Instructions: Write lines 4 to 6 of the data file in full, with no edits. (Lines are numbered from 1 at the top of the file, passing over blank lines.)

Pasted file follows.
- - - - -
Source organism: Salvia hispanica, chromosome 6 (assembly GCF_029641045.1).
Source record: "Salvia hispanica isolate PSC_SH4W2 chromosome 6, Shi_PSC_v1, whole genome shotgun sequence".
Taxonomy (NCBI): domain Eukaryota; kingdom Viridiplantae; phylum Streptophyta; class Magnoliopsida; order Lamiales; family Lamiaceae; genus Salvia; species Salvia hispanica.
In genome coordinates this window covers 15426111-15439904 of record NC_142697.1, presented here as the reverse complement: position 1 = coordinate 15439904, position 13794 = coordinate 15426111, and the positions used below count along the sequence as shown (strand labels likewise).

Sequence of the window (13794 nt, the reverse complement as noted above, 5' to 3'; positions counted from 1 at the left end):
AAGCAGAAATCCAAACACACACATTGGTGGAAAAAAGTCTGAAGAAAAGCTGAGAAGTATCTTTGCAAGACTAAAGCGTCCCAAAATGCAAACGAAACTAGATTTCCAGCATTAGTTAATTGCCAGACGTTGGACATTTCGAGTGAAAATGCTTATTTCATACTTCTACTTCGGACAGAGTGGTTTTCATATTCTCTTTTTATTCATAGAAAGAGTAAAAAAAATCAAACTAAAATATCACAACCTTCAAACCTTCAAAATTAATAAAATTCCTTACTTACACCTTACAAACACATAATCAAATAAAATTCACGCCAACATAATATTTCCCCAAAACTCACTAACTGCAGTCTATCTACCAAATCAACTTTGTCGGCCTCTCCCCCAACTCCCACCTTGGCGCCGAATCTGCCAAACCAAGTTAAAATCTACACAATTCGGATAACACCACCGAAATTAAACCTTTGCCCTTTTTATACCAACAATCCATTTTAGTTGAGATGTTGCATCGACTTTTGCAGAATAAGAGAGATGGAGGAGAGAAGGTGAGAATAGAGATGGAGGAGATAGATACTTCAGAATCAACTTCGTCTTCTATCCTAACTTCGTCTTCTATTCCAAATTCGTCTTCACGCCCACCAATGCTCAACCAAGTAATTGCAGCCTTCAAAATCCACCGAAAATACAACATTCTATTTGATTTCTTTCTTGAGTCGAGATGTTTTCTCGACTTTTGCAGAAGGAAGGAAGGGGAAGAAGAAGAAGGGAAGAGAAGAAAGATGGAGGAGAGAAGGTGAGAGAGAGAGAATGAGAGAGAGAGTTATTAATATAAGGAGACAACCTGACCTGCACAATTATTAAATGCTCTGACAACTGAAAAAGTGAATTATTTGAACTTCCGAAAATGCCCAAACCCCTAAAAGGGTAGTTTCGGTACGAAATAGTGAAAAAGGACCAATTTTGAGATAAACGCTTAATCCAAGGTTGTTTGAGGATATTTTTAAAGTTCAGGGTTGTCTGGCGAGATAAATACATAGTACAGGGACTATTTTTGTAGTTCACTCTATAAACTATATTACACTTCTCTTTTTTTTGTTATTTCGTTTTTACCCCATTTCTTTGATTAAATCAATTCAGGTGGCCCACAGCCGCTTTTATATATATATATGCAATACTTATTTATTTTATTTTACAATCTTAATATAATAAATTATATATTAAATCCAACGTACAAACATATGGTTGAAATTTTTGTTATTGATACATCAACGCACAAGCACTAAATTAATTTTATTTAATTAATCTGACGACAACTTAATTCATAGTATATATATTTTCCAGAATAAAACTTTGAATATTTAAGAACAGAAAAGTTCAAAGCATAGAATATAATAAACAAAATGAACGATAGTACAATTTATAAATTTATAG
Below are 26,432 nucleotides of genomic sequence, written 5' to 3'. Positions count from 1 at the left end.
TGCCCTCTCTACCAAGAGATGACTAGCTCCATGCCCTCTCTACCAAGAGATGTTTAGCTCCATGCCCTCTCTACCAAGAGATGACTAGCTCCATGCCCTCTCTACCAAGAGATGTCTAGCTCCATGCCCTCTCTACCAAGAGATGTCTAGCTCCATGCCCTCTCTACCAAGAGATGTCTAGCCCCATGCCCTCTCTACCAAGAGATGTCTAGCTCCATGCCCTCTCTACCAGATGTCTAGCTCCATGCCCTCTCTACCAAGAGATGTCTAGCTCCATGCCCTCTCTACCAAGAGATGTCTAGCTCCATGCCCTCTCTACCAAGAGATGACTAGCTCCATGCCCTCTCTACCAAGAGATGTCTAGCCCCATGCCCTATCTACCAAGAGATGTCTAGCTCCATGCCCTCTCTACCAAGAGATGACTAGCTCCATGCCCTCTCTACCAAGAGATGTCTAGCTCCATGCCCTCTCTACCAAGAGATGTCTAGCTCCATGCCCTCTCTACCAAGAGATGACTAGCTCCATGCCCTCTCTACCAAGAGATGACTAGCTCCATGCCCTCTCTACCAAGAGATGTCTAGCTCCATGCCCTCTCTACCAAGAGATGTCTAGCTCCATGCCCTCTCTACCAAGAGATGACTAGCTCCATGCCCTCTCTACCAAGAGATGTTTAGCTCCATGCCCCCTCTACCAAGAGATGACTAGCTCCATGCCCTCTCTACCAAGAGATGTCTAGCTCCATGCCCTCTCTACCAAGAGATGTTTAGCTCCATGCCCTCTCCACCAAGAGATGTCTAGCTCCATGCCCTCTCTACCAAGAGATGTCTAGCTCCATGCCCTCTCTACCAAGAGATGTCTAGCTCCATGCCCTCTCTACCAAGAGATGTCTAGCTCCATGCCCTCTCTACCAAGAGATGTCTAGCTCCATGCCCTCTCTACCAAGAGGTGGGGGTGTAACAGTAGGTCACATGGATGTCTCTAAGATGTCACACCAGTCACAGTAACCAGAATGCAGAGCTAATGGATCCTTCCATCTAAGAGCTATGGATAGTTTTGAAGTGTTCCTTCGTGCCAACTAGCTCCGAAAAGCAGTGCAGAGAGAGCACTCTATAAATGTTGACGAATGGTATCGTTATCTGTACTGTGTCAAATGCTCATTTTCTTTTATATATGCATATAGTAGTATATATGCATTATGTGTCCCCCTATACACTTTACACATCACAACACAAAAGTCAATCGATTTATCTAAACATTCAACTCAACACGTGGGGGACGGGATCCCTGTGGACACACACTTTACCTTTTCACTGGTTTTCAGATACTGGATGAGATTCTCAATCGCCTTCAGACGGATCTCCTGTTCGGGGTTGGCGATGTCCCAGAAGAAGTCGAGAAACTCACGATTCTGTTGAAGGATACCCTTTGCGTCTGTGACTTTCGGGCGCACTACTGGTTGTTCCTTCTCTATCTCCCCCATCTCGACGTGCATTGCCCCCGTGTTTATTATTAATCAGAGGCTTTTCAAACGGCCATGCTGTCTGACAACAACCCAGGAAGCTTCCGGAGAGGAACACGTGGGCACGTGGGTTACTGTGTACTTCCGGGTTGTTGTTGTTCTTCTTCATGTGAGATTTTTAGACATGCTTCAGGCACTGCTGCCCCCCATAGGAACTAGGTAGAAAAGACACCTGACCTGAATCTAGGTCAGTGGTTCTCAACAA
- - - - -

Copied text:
In genome coordinates this window covers 15426111-15439904 of record NC_142697.1, presented here as the reverse complement: position 1 = coordinate 15439904, position 13794 = coordinate 15426111, and the positions used below count along the sequence as shown (strand labels likewise).

Sequence of the window (13794 nt, the reverse complement as noted above, 5' to 3'; positions counted from 1 at the left end):
AAGCAGAAATCCAAACACACACATTGGTGGAAAAAAGTCTGAAGAAAAGCTGAGAAGTATCTTTGCAAGACTAAAGCGTCCCAAAATGCAAACGAAACTAGATTTCCAGCATTAGTTAATTGCCAGACGTTGGACATTTCGAGTGAAAATGCTTATTTCATACTTCTACTTCGGACAGAGTGGTTTTCATATTCTCTTTTTATTCATAGAAAGAGTAAAAAAAATCAAACTAAAATATCACAACCTTCAAACCTTCAAAATTAATAAAATTCCTTACTTACACCTTACAAACACATAATCAAATAAAATTCACGCCAACATAATATTTCCCCAAAACTCACTAACTGCAGTCTATCTACCAAATCAACTTTGTCGGCCTCTCCCCCAACTCCCACCTTGGCGCCGAATCTGCCAAACCAAGTTAAAATCTACACAATTCGGATAACACCACCGAAATTAAACCTTTGCCCTTTTTATACCAACAATCCATTTTAGTTGAGATGTTGCATCGACTTTTGCAGAATAAGAGAGATGGAGGAGAGAAGGTGAGAATAGAGATGGAGGAGATAGATACTTCAGAATCAACTTCGTCTTCTATCCTAACTTCGTCTTCTATTCCAAATTCGTCTTCACGCCCACCAATGCTCAACCAAGTAATTGCAGCCTTCAAAATCCACCGAAAATACAACATTCTATTTGATTTCTTTCTTGAGTCGAGATGTTTTCTCGACTTTTGCAGAAGGAAGGAAGGGGAAGAAGAAGAAGGGAAGAGAAGAAAGATGGAGGAGAGAAGGTGAGAGAGAGAGAATGAGAGAGAGAGTTATTAATATAAGGAGACAACCTGACCTGCACAATTATTAAATGCTCTGACAACTGAAAAAGTGAATTATTTGAACTTCCGAAAATGCCCAAACCCCTAAAAGGGTAGTTTCGGTACGAAATAGTGAAAAAGGACCAATTTTGAGATAAACGCTTAATCCAAGGTTGTTTGAGGATATTTTTAAAGTTCAGGGTTGTCTGGCGAGATAAATACATAGTACAGGGACTATTTTTGTAGTTCACTCTATAAACTATATTACACTTCTCTTTTTTTTGTTATTTCGTTTTTACCCCATTTCTTTGATTAAATCAATTCAGGTGGCCCACAGCCGCTTTTATATATATATATGCAATACTTATTTATTTTATTTTACAATCTTAATATAATAAATTATATATTAAATCCAACGTACAAACATATGGTTGAAATTTTTGTTATTGATACATCAACGCACAAGCACTAAATTAATTTTATTTAATTAATCTGACGACAACTTAATTCATAGTATATATATTTTCCAGAATAAAACTTTGAATATTTAAGAACAGAAAAGTTCAAAGCATAGAATATAATAAACAAAATGAACGATAGTACAATTTATAAATTTATAG